Upon This Rock: Matthew 16:18 in Church History

Posted on June 12, 2017
by Clark Bates

In the previous article on Matthew 16:18-19, I discussed the exegetical approach to the passage and the resulting interpretation.  A consequence of that brief discussion led me to conclude that the Apostle Peter was, in fact, the “rock” in question, but that this did not necessarily lead to papal succession.  There is nothing within the text of the New Testament that suggest or encourages the succession of the apostolic title, nor is there any exegetical basis for the administration of a universal bishopric.  Today’s article serves as a follow-up to that piece and will discuss the historical interpretation of Matthew 16:18-19 by the early church.

For Rome, papal authority rests upon two pillars:

  1. The scriptural support of Matthew 16:18-19, and
  2. The consensus of the church fathers from the 1st century forward, that Peter was the first pope, or that his successors in Rome held universal jurisdiction over the Christian church.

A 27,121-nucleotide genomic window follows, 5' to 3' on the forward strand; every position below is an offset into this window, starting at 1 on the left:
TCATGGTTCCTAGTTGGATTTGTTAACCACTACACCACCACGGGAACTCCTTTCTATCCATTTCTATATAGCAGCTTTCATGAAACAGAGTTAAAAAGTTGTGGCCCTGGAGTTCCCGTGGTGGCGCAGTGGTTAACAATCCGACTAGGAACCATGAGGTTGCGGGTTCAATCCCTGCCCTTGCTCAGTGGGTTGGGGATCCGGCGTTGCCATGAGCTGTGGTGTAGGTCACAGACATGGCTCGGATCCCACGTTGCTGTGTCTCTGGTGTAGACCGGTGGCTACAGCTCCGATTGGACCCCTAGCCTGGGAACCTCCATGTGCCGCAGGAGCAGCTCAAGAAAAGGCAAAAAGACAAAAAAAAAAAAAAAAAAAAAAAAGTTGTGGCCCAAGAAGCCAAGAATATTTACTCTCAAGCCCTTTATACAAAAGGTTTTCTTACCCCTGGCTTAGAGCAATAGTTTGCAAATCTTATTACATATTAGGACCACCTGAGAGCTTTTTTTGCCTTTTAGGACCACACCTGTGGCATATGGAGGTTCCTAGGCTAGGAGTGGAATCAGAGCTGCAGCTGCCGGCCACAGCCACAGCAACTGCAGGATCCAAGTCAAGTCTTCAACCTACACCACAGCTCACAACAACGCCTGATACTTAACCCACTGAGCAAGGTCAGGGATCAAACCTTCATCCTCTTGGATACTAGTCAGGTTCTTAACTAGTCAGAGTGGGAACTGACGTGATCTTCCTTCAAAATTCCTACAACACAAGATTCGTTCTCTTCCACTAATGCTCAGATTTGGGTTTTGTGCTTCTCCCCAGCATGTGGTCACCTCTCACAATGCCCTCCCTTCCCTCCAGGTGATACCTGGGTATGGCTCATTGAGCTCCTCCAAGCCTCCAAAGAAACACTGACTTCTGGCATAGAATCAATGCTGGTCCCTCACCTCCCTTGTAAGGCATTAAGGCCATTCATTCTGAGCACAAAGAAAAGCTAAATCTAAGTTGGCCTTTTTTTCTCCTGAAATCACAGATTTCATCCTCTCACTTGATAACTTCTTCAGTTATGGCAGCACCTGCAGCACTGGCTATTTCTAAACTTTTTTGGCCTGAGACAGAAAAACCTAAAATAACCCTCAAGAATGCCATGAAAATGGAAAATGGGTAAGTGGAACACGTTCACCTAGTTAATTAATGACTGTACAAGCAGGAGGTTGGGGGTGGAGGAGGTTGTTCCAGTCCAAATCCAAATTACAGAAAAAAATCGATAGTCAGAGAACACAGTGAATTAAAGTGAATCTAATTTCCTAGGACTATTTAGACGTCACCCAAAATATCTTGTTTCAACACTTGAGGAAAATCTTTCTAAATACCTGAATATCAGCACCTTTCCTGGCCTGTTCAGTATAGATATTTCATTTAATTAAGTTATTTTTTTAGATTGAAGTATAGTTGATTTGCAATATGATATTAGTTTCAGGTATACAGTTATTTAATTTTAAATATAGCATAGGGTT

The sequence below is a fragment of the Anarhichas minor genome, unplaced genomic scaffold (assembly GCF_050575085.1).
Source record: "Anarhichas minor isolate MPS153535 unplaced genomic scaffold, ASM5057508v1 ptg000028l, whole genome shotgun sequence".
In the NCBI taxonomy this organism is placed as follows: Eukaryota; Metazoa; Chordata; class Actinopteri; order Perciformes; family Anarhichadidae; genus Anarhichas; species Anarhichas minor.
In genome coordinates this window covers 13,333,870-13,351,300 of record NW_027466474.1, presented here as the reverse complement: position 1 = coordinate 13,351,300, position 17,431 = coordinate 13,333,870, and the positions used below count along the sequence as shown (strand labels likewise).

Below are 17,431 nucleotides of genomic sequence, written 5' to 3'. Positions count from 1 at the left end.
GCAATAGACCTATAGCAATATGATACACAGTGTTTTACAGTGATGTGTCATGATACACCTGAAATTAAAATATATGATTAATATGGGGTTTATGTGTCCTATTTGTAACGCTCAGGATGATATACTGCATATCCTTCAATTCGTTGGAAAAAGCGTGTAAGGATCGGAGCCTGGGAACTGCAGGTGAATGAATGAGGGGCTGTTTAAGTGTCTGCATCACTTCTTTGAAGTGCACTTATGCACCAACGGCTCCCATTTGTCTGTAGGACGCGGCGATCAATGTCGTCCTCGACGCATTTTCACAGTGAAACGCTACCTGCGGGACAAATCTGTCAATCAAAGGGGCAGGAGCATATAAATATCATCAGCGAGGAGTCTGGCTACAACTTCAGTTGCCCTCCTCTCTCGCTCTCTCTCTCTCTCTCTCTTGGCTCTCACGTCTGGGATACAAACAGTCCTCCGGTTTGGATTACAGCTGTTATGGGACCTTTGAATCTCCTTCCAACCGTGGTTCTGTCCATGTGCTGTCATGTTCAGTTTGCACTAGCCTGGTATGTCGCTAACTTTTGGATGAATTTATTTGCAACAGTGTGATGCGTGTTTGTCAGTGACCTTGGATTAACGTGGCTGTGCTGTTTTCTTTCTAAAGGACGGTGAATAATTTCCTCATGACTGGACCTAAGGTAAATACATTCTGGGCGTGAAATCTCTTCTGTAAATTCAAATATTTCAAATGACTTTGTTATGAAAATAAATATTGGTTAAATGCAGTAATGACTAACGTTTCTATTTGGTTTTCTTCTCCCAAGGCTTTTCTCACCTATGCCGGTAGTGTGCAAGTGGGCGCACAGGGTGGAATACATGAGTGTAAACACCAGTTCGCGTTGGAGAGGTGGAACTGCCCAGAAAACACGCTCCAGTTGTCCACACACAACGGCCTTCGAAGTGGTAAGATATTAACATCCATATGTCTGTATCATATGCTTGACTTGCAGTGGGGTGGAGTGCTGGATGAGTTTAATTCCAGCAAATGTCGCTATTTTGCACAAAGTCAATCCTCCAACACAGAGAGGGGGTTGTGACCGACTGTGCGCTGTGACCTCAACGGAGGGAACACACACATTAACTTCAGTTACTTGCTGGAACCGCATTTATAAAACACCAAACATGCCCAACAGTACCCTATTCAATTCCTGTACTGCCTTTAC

The argument was presented in the last article that the Roman Catholic interpretation of Matthew 16:18-19 does not comport to the greater testimony of Scripture, nor does it even agree with the writings within the Gospel of Matthew.  The question before us today, is the meaning of the early church fathers, when they wrote of the seat of Peter.  It must be said from the outset that a cursory reading of the church fathers without historical context can be confusing for some.  There are multiple references to the “catholic church”, and to the “chair of Peter”.  Given the overwhelming control of this language by the Roman Catholic Church, it is natural to read their definition back into the earliest writings.  It is not enough to merely assert that such a reading is false, but if we are to be faithful historians as well as theologians, it must at least be asked if it is accurate to read Roman Catholic definitions into the terms of the earliest writings.

The Argument of the Catholic Apologist